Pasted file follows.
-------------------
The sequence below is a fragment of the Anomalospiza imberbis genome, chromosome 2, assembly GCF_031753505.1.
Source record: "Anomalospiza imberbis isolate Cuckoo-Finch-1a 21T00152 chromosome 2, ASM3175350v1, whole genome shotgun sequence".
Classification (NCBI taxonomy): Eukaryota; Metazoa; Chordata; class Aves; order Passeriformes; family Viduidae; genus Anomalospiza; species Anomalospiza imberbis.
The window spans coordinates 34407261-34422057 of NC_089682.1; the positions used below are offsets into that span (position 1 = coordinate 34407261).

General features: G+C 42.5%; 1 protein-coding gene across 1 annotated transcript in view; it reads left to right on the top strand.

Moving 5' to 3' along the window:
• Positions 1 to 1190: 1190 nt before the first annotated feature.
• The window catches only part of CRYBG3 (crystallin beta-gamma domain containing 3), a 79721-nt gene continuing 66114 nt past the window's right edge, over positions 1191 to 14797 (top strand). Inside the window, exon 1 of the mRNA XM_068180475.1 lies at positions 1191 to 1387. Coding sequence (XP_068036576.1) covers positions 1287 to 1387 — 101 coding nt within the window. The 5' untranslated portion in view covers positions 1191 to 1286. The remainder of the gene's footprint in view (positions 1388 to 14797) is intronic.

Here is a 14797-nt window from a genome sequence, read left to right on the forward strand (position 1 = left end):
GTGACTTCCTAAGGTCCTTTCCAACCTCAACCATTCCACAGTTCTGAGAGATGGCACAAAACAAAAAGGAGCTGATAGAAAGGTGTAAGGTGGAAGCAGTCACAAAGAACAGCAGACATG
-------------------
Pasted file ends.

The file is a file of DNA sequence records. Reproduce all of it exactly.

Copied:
The sequence below is a fragment of the Anomalospiza imberbis genome, chromosome 2, assembly GCF_031753505.1.
Source record: "Anomalospiza imberbis isolate Cuckoo-Finch-1a 21T00152 chromosome 2, ASM3175350v1, whole genome shotgun sequence".
Classification (NCBI taxonomy): Eukaryota; Metazoa; Chordata; class Aves; order Passeriformes; family Viduidae; genus Anomalospiza; species Anomalospiza imberbis.
The window spans coordinates 34407261-34422057 of NC_089682.1; the positions used below are offsets into that span (position 1 = coordinate 34407261).

General features: G+C 42.5%; 1 protein-coding gene across 1 annotated transcript in view; it reads left to right on the top strand.

Moving 5' to 3' along the window:
• Positions 1 to 1190: 1190 nt before the first annotated feature.
• The window catches only part of CRYBG3 (crystallin beta-gamma domain containing 3), a 79721-nt gene continuing 66114 nt past the window's right edge, over positions 1191 to 14797 (top strand). Inside the window, exon 1 of the mRNA XM_068180475.1 lies at positions 1191 to 1387. Coding sequence (XP_068036576.1) covers positions 1287 to 1387 — 101 coding nt within the window. The 5' untranslated portion in view covers positions 1191 to 1286. The remainder of the gene's footprint in view (positions 1388 to 14797) is intronic.

Here is a 14797-nt window from a genome sequence, read left to right on the forward strand (position 1 = left end):
GTGACTTCCTAAGGTCCTTTCCAACCTCAACCATTCCACAGTTCTGAGAGATGGCACAAAACAAAAAGGAGCTGATAGAAAGGTGTAAGGTGGAAGCAGTCACAAAGAACAGCAGACATG